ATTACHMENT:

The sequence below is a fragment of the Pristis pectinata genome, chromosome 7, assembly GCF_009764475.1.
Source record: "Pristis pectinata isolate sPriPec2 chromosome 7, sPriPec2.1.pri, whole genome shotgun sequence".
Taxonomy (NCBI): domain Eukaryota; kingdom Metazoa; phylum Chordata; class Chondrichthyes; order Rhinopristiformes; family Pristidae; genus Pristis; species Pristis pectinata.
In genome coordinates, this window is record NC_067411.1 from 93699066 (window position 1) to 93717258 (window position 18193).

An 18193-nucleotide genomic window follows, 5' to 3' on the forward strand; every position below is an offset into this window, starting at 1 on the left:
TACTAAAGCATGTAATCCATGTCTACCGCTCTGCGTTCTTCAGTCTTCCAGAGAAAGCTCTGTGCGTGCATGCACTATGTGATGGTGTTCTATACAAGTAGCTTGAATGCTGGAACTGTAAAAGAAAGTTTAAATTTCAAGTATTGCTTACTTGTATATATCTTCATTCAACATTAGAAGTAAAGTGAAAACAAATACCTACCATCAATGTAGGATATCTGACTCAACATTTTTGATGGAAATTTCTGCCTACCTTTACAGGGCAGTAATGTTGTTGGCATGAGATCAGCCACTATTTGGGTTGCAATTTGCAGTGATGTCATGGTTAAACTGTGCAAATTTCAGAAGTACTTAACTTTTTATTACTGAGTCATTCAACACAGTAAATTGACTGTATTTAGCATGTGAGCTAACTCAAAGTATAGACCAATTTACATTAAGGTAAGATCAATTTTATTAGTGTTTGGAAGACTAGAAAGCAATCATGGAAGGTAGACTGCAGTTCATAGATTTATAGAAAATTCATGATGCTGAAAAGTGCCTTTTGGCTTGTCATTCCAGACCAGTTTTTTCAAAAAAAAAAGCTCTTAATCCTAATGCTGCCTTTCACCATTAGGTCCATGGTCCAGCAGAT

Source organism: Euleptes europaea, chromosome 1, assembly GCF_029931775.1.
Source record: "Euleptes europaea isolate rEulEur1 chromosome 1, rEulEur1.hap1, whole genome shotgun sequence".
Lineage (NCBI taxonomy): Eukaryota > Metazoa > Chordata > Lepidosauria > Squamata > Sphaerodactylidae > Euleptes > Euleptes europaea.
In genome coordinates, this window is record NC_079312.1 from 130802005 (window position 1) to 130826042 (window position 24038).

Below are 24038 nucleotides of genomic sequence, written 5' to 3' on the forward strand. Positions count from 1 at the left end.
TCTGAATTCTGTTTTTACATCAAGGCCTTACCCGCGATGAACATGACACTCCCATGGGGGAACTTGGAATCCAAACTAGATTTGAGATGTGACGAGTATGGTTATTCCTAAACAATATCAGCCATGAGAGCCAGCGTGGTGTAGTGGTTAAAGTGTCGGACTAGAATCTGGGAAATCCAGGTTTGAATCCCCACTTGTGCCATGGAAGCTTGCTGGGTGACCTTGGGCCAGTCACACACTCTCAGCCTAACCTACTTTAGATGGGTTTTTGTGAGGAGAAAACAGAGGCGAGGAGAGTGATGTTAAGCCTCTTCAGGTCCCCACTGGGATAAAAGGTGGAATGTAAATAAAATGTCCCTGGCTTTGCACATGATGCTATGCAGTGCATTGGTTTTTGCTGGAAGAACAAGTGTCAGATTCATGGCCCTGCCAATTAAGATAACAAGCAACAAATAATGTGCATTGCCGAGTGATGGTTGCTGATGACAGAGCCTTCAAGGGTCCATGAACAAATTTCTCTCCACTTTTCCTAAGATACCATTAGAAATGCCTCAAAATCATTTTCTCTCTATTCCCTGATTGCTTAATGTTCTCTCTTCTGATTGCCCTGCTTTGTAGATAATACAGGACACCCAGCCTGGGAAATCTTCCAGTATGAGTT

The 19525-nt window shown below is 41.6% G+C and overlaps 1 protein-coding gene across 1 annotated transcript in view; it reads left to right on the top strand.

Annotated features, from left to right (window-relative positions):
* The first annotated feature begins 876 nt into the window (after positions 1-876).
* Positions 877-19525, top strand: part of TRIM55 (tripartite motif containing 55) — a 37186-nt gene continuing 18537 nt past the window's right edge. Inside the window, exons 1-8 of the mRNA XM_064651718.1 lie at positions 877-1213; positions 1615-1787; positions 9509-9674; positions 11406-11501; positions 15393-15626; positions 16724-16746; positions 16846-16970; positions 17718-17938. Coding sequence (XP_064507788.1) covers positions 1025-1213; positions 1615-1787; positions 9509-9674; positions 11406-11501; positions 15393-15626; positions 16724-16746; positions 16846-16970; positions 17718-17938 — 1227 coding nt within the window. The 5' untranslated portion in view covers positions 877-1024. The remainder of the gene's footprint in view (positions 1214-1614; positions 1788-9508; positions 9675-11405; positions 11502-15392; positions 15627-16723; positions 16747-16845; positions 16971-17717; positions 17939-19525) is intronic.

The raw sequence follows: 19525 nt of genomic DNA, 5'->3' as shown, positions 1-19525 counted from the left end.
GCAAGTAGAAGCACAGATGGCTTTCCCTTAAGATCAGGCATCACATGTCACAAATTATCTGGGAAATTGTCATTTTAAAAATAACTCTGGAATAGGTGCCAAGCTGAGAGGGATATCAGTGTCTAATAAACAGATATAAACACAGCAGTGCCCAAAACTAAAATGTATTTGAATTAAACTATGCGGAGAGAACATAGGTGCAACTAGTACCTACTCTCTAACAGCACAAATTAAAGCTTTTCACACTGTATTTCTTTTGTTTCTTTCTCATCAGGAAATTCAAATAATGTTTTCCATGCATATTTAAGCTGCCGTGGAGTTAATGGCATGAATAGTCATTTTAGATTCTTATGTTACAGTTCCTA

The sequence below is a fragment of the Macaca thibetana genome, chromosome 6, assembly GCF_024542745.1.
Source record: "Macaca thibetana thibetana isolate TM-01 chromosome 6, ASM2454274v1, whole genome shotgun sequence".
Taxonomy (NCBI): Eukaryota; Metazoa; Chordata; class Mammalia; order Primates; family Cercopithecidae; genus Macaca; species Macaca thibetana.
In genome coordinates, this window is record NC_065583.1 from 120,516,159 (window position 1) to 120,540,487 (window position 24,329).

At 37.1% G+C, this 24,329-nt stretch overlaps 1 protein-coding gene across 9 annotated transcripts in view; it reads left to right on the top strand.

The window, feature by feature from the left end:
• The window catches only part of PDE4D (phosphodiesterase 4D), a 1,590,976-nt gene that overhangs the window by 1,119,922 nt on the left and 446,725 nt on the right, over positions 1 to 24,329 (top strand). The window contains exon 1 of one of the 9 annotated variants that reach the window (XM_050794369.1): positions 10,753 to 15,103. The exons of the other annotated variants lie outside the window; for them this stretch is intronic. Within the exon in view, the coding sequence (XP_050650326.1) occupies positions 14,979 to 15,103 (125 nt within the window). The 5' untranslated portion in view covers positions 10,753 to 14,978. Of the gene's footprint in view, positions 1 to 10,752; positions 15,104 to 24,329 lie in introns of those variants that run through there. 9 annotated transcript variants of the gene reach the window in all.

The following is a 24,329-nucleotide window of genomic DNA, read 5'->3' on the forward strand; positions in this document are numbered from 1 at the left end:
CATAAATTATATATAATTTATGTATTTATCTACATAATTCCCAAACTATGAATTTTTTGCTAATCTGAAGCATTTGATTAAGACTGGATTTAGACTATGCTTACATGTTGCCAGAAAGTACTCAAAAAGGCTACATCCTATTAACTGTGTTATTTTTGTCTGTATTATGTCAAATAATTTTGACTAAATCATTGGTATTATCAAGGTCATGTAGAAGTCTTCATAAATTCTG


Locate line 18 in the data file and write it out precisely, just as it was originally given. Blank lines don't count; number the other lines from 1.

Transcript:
GCAAGTAGAAGCACAGATGGCTTTCCCTTAAGATCAGGCATCACATGTCACAAATTATCTGGGAAATTGTCATTTTAAAAATAACTCTGGAATAGGTGCCAAGCTGAGAGGGATATCAGTGTCTAATAAACAGATATAAACACAGCAGTGCCCAAAACTAAAATGTATTTGAATTAAACTATGCGGAGAGAACATAGGTGCAACTAGTACCTACTCTCTAACAGCACAAATTAAAGCTTTTCACACTGTATTTCTTTTGTTTCTTTCTCATCAGGAAATTCAAATAATGTTTTCCATGCATATTTAAGCTGCCGTGGAGTTAATGGCATGAATAGTCATTTTAGATTCTTATGTTACAGTTCCTA